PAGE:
Nov. 25, 2004
Swift continued with successful activation. The spacecraft continued to refine and update ACS related parameters. Testing has now gone to pseudo-normal operations with three slews per orbit from safepointing target to target. During passes the ACS team conduct systematic slew requests, including moving at the high speed slew used in normal ops (for the first time). The XRT continues venting operations and the camera pressure continues to drop. Raw frames from the closed camera show Fe-55 X-ray event spectra consistent with the current CCD temperature. The BAT electronics are turned on, and continue to function normally. Tomorrow the plan is to turn on the UVOT electronics and the BAT loop heat pipes.
Nov. 24, 2004
The BAT successfully started its activation process. The Instrument Processor (IP), which is the computer which controls the BAT and processes the gamma-ray detector events to produce a gamma-ray image of the sky, was turned on and passed its aliveness test. The BAT also activated the Power Supply (PS), which will supply power to the BAT detector elements as they are turned on over the next weeks. The XRT continues venting, and the raw door-closed image collected last night showed that the camera was cool enough (even without the Thermo-Electric Cooler turned on) to be able to detect Fe-55 X-rays generated by the radioactive sources mounted in the camera. The spacecraft ACS testing is proceeding ahead. Notable accomplishments include reducing the level of attitude drift during star tracker lock to below levels measurable by the star tracker itself (about 0.5 arc sec). Measurement of the actual ACS stability will have to wait until the UVOT and XRT doors open. We are currently operating with the full normal ACS parameters, meaning that Swift is actively slewing to observations of the 'safe points', six independent directions on the sky. We hope that UVOT electronics turn on will start on Friday.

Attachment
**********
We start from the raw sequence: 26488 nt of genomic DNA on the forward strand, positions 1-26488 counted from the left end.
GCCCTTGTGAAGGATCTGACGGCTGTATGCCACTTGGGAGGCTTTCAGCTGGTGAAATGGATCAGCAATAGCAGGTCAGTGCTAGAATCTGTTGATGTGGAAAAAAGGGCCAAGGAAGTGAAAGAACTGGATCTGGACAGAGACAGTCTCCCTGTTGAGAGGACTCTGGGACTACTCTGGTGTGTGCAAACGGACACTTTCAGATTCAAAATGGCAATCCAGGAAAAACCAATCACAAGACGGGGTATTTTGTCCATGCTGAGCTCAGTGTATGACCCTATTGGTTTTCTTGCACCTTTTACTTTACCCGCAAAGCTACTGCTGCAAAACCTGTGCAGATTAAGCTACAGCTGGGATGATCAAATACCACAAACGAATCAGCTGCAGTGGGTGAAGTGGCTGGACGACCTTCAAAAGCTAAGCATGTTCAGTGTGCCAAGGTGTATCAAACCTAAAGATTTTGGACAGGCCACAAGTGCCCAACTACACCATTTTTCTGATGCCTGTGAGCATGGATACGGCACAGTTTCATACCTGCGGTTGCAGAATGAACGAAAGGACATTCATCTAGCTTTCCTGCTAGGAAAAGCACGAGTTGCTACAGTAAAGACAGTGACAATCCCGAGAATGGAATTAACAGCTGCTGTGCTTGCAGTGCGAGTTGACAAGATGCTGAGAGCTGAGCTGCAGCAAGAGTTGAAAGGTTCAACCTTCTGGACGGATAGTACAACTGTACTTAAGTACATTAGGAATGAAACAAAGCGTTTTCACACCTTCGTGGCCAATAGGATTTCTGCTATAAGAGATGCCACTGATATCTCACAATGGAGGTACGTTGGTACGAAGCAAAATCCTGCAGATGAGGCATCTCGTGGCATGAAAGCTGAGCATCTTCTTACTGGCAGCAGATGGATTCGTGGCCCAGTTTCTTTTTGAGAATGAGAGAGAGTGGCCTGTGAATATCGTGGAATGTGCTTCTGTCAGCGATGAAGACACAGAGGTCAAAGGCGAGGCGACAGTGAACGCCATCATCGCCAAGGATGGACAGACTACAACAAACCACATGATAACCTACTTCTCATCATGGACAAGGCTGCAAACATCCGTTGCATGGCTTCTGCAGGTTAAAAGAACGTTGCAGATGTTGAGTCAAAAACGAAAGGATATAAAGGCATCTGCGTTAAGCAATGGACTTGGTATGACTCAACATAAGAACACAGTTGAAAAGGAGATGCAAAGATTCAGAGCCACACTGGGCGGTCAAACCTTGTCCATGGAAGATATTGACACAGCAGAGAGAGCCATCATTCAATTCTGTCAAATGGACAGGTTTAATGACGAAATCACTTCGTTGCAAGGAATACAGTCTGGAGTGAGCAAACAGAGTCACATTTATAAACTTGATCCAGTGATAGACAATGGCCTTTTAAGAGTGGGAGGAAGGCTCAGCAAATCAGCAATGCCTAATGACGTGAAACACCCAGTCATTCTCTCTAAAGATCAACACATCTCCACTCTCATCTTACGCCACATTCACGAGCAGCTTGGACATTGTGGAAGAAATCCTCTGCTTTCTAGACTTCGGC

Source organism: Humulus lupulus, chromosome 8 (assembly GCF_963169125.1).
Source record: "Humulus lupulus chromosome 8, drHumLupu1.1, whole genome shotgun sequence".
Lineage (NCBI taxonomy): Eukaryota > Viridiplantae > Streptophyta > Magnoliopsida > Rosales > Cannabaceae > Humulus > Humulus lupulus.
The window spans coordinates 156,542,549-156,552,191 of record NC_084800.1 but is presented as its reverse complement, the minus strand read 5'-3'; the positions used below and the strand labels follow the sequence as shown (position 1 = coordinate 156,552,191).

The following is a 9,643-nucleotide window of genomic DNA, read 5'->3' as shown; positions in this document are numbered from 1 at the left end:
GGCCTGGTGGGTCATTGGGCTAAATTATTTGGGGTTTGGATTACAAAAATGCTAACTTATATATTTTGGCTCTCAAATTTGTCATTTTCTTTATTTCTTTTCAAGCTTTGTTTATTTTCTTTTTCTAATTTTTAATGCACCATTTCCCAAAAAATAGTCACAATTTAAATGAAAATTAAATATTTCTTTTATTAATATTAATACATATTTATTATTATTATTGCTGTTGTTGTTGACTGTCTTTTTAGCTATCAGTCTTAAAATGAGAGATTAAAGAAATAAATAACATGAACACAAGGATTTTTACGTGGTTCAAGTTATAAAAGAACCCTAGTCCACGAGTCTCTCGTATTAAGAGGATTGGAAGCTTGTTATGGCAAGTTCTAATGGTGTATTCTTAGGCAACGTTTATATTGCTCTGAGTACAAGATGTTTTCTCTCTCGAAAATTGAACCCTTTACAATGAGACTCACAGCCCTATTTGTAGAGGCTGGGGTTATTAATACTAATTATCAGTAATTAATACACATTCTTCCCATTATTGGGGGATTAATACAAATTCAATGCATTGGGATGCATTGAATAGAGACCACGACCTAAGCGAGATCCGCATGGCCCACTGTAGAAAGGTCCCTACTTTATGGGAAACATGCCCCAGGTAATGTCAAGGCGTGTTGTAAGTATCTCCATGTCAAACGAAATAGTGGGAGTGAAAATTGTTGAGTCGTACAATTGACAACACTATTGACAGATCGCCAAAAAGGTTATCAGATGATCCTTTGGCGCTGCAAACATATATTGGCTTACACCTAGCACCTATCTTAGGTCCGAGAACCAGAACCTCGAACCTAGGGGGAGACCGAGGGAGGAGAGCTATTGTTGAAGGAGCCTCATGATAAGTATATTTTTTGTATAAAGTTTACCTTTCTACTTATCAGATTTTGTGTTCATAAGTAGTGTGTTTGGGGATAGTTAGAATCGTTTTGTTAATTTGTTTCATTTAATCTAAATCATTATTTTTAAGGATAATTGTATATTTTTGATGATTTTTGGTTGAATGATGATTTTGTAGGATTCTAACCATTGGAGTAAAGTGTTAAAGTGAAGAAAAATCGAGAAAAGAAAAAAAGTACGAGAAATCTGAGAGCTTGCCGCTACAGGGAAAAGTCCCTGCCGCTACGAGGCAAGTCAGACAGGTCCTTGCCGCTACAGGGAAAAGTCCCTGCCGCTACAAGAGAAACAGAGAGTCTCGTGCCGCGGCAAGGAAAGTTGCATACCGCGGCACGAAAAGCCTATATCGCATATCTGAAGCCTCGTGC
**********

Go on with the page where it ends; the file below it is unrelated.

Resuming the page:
Nov. 23, 2004
The Swift X-Ray Telescope (XRT) was powered on for the first time today. The XRT conducted an aliveness test, vented the camera, and captured a raw (door-closed) CCD frame. All tests showed nominal performance so the XRT will continue with camera venting until the ambient conditions allow main XRT door and XRT camera door openings in about three weeks. The spacecraft continued ACS testing, determining that the spacecraft moments of inertia agreed with pre-flight predictions to within 1-3%. Solar Array testing shows that the arrays have no sign of oscillation, and the attitude control is very stable. ACS stability overall is excellent, even with the current, preliminary parameters. During star tracker locks the pointing stability is within roughly one arc second.
Nov. 22, 2004
Swift spent the day largely conducting slews to test the star tracker ACS acquisition and inertial pointing mode. SpectrumAstro is working to refine the star tracker parameters to handle the effect of SAA-induced background increases in the tracker. We look forward to turning power on to the instrument electronics, starting with the XRT tomorrow.
Nov. 21, 2004
Swift continued with the initial activation of the spacecraft functions. The satellite successfully carried out its first commanded slew operation, and the star tracker successfully achieved its first attitude acquisition and attitude control. Swift is currently engaged in systematic testing of the ACS.
Nov. 20, 2004
Swift had a beautiful launch at 17:16 UT, achieving a near-perfect 586x601 km altitude by 20.6 deg inclination orbit. Mission operations at Penn State started at launch plus 80 minutes with the successful separation of the Observatory from the upper stage of the rocket. Solar panel deployment and data telemetry from all ground and space network antennae were completely nominal.